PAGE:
You’ve seen them at work: those people who are always volunteering for committees, enthusiastically attending industry events, and being all “It was a team effort!” at department meetings. What’s your take on this? Are they supreme “kiss-ups” angling to look good in front of the boss. . . or are they savvy business people who know how to “work it”? It really depends on your mindset.
Two Types of Networking
Would you call your friend who’s an Account Executive a kiss-up for making phone calls and asking for referrals? No, probably not, because in your mind, that’s what someone in a sales job “should” do. People expect outside sales reps to be making phone calls and attending industry functions. It’s seen as a required part of their daily work; nobody attaches an “evil intent” to the activity. Connection-making of this sort is external networking – making connections beyond the company walls.
But what if your job rarely requires you to interact outside your company walls? Does “networking” have any relevance for you? It sure does! It’s called internal networking, and it should be part of your personal branding plan. If you’re still thinking that creating connections is a form of “playing politics” consider this: Seth Godin’s new book Linchpin identifies the ability of “creating connections” as one of the top two skills in his “Hierarchy of Value”. The higher you go in the hierarchy, the more value you bring to your company. Godin asserts that workers who create connections are paid better and enjoy more interesting work. The icing on the cake? Not everyone is able (or willing) to do this— so your skills will be coveted. (Linchpin, 2010, p.25.)
How Can I Improve My Internal Networking?
So let’s say that you’re on board with the internal networking idea. How do you go about developing this skill?
The first thing you need to do is know that the effective internal networker is one who’s always going for the win-win. They create connections because they believe that reaching out to others will help all involved, including the company. Internal networking means that you reach out to colleagues within your organization, even if your job doesn’t require you to do so. It’s going beyond your normal scope of job responsibilities. Being an internal networker means you are looking outside your immediate, day-to-day activities and thinking about how you can connect with and create value for others in your company.
Take a moment and remember a time when you successfully made a connection beyond your department boundaries. Think about how you benefitted and the other person did too. That will help you get in the right frame of mind.
Here are some ideas for creating connections:
- Have a decent relationship with your boss? Ask her (or him) to give you a few ideas on other leaders who you should get to know in the company. The purpose would be to broaden your business acumen and learn from another leader in the company. Who knows? Maybe it will turn into an informal mentoring situation. Plus, it helps to know other business unit leaders if you want to switch job functions in the future.
- Make a list of key players in your organization that you would like to get to know. It’s OK if the list has only 3 people. If you’re not comfortable inviting them to meet you, find a person who knows both of you and ask that person to make an introduction. Arrange to have a coffee break or lunch with the purpose of getting to know what you both do for your jobs.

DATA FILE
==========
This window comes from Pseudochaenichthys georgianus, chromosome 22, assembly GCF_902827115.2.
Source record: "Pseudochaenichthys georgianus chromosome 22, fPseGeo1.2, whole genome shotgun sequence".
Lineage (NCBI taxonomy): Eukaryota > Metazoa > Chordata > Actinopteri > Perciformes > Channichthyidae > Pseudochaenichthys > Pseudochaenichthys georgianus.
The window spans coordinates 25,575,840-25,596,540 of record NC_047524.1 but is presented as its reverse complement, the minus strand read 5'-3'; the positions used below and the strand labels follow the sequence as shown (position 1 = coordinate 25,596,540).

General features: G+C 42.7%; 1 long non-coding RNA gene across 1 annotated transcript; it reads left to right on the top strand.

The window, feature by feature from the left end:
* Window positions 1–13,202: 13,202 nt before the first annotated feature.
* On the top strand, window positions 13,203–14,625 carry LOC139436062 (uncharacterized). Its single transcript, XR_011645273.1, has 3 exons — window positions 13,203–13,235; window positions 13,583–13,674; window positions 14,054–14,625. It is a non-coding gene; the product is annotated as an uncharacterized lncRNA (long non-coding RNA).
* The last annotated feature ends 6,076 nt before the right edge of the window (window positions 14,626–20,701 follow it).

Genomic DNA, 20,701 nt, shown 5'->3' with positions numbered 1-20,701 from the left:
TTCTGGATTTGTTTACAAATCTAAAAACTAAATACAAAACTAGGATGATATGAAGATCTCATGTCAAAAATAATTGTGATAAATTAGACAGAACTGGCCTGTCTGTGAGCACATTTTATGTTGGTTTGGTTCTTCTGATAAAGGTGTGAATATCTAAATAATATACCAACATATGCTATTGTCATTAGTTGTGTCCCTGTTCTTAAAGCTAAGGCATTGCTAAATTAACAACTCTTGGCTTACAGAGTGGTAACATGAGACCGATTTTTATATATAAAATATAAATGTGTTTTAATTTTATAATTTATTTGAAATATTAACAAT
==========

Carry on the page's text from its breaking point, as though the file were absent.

- When people are promoted, receive an award, or otherwise achieve something, send congratulations. A quick congratulatory email to someone (even if you don’t know them well) will go a long way towards showing that you are paying attention beyond your cubicle’s four walls.
- Been assigned to a cross-functional project team? If you’re unfamiliar with the work of the project team members, suggest that one of the initial project team meetings be an “infomercial” of sorts. Have each team member do a 2 minute recap of their role back at their desk. Not only will you learn more about your project team members, you’ll also quickly gather data that may head off miscommunications or misperceptions for the project.
- Talk up other people’s accomplishments. When in department meetings, be sure to praise other teammates’ wins. Do the same for people in other departments who have helped you out. Word will spread that you’re a team player, one who’s not afraid to share credit. Networking inside your company’s walls does not mean that you’ll garner a reputation for being a gamer. Rather, if you keep others’ interests in mind, you will be seen as someone who’s willing to lend a hand. The well-connected person creates value for all.
About Jennifer Miller
Jennifer V. Miller is the Founder and Managing Partner of SkillSource, an organizational development consultancy that specializes in helping leaders, teams and sales professionals “master the people equation”. For nearly 25 years, Jennifer has helped people navigate the political landscape of workplace dynamics—in corporate America as an HR generalist, training facilitator, and manager— and since 1995 as an advisor to executives seeking to maximize their workplace environments. A published author, Jennifer is a popular speaker that has made numerous appearances as a featured expert for radio talk shows, professional presentations and expert panels. She holds a degree in psychology from Western Michigan University and is a former board member of the West Michigan Chapter of the International Society for Performance Improvement. Jennifer invites you to join the conversation at her blog, The People Equation.
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